Why I No Longer ‘Do’ Places

 

Polychrome Pass, Denali

Busload of tourists ‘does’ Polychrome Pass, Denali NP

(Image: Drea Knufken)

Have you heard of that Amtrak Residency for Writers? It’s pretty cool. You sit on a train and write for 2-5 days. The constant movement of the train lulls your mind into a writerly state. You’re free of that metaphysical silly string of daily life: sticky obligations, sticky family, sticky friends, sticky work. Nothing to tug you away from the keyboard but circadian rhythms and nature.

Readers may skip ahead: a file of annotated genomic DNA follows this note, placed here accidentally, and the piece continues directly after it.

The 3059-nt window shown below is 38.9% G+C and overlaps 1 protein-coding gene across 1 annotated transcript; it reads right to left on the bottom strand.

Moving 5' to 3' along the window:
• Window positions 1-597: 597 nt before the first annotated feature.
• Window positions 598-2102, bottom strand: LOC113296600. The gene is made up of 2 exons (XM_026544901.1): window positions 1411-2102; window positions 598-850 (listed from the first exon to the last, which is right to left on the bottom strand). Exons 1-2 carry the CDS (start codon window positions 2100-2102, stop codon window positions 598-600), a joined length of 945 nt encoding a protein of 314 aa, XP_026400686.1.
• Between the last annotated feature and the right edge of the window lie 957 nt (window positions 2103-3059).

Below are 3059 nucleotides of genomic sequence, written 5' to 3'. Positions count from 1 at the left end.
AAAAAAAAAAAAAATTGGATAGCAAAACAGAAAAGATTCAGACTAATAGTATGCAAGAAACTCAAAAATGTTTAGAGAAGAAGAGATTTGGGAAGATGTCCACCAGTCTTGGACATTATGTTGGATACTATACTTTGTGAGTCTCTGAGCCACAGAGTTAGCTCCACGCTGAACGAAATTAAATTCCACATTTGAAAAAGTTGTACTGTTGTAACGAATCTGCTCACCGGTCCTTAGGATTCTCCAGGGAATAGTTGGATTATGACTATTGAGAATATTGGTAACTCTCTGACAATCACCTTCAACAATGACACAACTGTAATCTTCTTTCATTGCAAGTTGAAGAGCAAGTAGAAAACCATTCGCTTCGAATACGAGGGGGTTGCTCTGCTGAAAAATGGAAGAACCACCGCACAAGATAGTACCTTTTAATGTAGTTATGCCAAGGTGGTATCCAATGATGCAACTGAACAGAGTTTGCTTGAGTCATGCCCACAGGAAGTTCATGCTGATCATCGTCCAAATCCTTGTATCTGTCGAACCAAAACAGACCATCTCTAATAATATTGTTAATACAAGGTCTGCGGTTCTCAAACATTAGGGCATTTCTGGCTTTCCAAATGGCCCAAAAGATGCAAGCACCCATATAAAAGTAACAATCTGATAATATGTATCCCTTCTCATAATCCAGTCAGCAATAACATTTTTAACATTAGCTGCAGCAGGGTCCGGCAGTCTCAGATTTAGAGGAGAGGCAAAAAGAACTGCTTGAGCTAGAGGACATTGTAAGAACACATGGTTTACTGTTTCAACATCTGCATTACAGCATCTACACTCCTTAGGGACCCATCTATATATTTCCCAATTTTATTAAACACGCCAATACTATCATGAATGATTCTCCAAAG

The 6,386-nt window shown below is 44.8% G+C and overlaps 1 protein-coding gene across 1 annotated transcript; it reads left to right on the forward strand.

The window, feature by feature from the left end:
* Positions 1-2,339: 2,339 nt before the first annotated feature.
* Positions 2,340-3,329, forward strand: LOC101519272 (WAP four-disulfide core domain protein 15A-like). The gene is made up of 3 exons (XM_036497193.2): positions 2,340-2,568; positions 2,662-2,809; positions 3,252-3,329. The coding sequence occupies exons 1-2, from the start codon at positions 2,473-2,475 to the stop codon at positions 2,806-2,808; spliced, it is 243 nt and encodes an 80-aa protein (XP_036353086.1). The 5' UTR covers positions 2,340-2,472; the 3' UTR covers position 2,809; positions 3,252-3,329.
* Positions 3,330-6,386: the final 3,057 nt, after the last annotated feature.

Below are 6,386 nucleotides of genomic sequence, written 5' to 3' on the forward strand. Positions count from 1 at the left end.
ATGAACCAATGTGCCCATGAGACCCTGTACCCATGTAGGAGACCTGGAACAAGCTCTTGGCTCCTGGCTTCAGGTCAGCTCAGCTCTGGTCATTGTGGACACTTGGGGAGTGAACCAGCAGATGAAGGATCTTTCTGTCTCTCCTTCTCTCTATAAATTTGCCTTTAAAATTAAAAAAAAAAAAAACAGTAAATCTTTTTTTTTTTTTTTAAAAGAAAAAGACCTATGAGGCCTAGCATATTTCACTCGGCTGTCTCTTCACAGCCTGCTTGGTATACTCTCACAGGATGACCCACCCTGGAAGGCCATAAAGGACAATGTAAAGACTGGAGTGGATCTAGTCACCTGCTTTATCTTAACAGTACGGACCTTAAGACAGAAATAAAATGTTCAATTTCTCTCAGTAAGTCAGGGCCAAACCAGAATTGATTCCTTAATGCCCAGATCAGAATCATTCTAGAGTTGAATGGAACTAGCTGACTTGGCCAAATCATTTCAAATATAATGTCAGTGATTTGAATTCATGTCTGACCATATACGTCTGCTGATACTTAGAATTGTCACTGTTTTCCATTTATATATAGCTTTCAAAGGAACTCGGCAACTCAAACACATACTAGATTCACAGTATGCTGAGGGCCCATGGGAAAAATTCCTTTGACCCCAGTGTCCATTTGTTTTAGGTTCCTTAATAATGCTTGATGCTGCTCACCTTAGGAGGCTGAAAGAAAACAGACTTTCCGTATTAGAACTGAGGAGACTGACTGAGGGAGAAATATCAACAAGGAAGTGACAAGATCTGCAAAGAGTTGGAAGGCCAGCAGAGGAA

Travel grinds life down to its fundamentals. Food, water, a place to lay your head, the shapes of new things in fresh places. That sense of presence is an awakening.

Here’s the thing I recently learned. Travel only works as a creative catalyst when it contrasts with something you’re used to. If you were to live on an Amtrak train, I bet it would get boring. I bet a suburban house would feel like a thick-walled cave and inspire creativity—and then get boring again. And then the train would be exciting.

This need for contrast seems indulgent. It clashes with an impossible standard I hold for myself, a standard constructed out of some vague and ancient definition of virtue. “If you were enlightened enough,” the voice in my head tells me—it is wearing a cassock, by the way, like Neo from The Matrix—“you would be fascinated by small things and not have the need to run around the planet until your feet hurt.”